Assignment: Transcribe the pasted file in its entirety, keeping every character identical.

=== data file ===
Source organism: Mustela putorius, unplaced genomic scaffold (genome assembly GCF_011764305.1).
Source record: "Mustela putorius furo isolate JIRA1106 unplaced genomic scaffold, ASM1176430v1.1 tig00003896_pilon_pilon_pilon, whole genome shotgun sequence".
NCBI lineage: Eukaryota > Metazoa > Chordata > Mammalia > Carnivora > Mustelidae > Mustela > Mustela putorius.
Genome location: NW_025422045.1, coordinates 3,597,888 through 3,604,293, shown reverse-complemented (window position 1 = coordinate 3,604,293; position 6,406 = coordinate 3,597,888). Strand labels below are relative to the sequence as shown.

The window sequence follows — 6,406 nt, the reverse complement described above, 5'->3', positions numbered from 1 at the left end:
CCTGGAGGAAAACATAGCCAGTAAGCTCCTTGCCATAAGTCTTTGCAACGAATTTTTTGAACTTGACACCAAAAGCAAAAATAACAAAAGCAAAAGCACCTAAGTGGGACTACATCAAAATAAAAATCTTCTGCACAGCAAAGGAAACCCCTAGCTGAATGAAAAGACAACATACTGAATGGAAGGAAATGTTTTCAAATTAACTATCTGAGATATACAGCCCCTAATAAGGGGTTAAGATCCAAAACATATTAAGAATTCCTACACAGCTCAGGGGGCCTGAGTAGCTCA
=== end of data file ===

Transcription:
Source organism: Mustela putorius, unplaced genomic scaffold (genome assembly GCF_011764305.1).
Source record: "Mustela putorius furo isolate JIRA1106 unplaced genomic scaffold, ASM1176430v1.1 tig00003896_pilon_pilon_pilon, whole genome shotgun sequence".
NCBI lineage: Eukaryota > Metazoa > Chordata > Mammalia > Carnivora > Mustelidae > Mustela > Mustela putorius.
Genome location: NW_025422045.1, coordinates 3,597,888 through 3,604,293, shown reverse-complemented (window position 1 = coordinate 3,604,293; position 6,406 = coordinate 3,597,888). Strand labels below are relative to the sequence as shown.

The window sequence follows — 6,406 nt, the reverse complement described above, 5'->3', positions numbered from 1 at the left end:
CCTGGAGGAAAACATAGCCAGTAAGCTCCTTGCCATAAGTCTTTGCAACGAATTTTTTGAACTTGACACCAAAAGCAAAAATAACAAAAGCAAAAGCACCTAAGTGGGACTACATCAAAATAAAAATCTTCTGCACAGCAAAGGAAACCCCTAGCTGAATGAAAAGACAACATACTGAATGGAAGGAAATGTTTTCAAATTAACTATCTGAGATATACAGCCCCTAATAAGGGGTTAAGATCCAAAACATATTAAGAATTCCTACACAGCTCAGGGGGCCTGAGTAGCTCA